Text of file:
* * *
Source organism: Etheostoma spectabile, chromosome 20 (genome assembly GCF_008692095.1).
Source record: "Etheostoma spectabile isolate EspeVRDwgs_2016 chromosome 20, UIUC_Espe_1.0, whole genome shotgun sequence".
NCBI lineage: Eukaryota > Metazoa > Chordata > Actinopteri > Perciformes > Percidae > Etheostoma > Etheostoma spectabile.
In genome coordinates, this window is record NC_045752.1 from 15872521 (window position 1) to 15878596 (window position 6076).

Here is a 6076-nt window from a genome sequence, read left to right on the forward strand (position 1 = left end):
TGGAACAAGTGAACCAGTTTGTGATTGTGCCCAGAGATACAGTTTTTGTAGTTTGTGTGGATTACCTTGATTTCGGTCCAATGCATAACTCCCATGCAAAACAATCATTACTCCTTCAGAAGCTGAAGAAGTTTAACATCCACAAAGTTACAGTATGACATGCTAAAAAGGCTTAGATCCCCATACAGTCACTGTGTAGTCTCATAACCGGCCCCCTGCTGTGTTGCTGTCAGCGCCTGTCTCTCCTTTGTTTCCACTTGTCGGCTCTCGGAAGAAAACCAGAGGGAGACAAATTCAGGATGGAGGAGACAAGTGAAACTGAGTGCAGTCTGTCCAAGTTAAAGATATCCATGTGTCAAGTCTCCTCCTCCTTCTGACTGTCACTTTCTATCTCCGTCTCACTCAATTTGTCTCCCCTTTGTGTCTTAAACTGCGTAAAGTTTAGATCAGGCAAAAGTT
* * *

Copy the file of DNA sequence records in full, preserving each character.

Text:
Source organism: Etheostoma spectabile, chromosome 20 (genome assembly GCF_008692095.1).
Source record: "Etheostoma spectabile isolate EspeVRDwgs_2016 chromosome 20, UIUC_Espe_1.0, whole genome shotgun sequence".
NCBI lineage: Eukaryota > Metazoa > Chordata > Actinopteri > Perciformes > Percidae > Etheostoma > Etheostoma spectabile.
In genome coordinates, this window is record NC_045752.1 from 15872521 (window position 1) to 15878596 (window position 6076).

Here is a 6076-nt window from a genome sequence, read left to right on the forward strand (position 1 = left end):
TGGAACAAGTGAACCAGTTTGTGATTGTGCCCAGAGATACAGTTTTTGTAGTTTGTGTGGATTACCTTGATTTCGGTCCAATGCATAACTCCCATGCAAAACAATCATTACTCCTTCAGAAGCTGAAGAAGTTTAACATCCACAAAGTTACAGTATGACATGCTAAAAAGGCTTAGATCCCCATACAGTCACTGTGTAGTCTCATAACCGGCCCCCTGCTGTGTTGCTGTCAGCGCCTGTCTCTCCTTTGTTTCCACTTGTCGGCTCTCGGAAGAAAACCAGAGGGAGACAAATTCAGGATGGAGGAGACAAGTGAAACTGAGTGCAGTCTGTCCAAGTTAAAGATATCCATGTGTCAAGTCTCCTCCTCCTTCTGACTGTCACTTTCTATCTCCGTCTCACTCAATTTGTCTCCCCTTTGTGTCTTAAACTGCGTAAAGTTTAGATCAGGCAAAAGTT